Walking in Icy Conditions

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This winter has been one of the worst in many years throughout a great portion of the United States. There has been near-record snow fall, ice and many other weather hazards even in areas that aren't used to seeing such weather conditions.

Snow is bad enough, but truly ice and icy conditions can be a far greater hazard to your health. Snow can easily been seen, removed and does have some traction. On the other hand, ice can be an unseen and dangerous condition not only in a vehicle, but especially on foot.

There is nothing worse than battling weather conditions and other traffic then to get to work, park your car and THEN take a tumble and hurt yourself just feet from the door. Falling injuries on ice in parking lots and sidewalks are more common than you would thing. In many cases they lead to serious fractures especially in the arms as employees slip and try to break there fall as they go down.

Here are some tips to help you when conditions are icy:

  • Like many of us, if you are frustrated and tense after pulling into the parking lot after your commute because of the conditons and/or other drivers, take a moment and sit in the car with the heat on and settle down prior to getting out and walking to the door. When we are frustrated, we are much more likely to be rushed, not carefully paying attention as we walk from our car to the door. Additionally, with the stress and  tension our muscles get tense and do not function as fluidly as needed when trying to walk on ice.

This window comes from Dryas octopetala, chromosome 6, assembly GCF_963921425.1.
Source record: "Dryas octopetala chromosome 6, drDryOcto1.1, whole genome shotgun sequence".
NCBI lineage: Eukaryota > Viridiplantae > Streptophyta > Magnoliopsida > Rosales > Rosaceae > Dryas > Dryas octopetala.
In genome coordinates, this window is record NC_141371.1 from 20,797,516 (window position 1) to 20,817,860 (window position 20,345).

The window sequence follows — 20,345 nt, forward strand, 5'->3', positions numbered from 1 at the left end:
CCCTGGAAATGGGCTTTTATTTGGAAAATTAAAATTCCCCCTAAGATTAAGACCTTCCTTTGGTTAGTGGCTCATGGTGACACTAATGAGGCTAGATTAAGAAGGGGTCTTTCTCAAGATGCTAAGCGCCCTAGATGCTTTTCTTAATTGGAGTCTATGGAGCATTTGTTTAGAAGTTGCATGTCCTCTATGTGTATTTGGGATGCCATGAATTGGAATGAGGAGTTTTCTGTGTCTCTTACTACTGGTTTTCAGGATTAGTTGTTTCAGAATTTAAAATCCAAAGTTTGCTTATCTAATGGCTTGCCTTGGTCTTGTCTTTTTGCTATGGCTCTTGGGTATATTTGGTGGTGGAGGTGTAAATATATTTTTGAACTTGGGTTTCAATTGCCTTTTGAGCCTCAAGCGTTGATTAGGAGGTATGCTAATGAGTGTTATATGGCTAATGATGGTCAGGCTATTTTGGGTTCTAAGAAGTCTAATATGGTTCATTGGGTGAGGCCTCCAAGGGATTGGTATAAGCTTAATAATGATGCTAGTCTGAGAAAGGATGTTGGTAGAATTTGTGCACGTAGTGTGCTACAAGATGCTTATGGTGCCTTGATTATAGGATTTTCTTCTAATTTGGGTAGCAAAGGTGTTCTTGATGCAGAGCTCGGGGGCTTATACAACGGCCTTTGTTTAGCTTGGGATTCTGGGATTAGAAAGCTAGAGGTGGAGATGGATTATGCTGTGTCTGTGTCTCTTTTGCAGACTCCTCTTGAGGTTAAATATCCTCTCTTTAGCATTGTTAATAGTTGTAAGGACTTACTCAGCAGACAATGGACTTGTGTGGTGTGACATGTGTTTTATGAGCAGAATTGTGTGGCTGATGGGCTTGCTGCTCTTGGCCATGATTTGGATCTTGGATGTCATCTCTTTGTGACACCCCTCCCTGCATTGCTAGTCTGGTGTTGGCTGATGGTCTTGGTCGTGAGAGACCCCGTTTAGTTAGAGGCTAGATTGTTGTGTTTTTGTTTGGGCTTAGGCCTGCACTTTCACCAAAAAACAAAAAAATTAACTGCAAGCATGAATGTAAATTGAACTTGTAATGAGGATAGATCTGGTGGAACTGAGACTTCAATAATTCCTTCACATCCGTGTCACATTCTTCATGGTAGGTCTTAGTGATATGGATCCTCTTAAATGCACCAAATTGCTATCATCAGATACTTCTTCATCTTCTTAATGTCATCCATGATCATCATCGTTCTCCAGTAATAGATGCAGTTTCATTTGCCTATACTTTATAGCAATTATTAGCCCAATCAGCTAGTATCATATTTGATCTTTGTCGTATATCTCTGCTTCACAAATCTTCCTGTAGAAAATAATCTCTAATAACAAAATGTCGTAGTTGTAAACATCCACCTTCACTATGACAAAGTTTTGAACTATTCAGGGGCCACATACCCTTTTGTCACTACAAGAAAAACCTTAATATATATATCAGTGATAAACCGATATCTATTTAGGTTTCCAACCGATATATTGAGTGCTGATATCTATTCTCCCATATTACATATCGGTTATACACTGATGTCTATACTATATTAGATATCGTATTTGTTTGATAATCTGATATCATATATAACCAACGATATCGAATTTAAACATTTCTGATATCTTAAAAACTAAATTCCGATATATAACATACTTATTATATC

• Take very small steps when you walk always sliding your feet across the pavement rather than using your typical stride.
  • If you have to walk up or down an incline, turn sideways and slide your feet apart and together in a sliding side-step motion.
  • Bend your knees just slightly as it will give you better balance while heading to the door.
  • Ensure your feet are slightly apart to give you better balance.
  • Carry something (lunchbox, etc) in your dominant hand while you are walking. This will often help to ensure that if you do fall . . . you don't use and perhaps break your fall (and your hand/wrist/arm) using your dominant hand.
  • An of course, look at the ground while you are walking. All too often when end up slipping on ice that we could see had we been looking for it.

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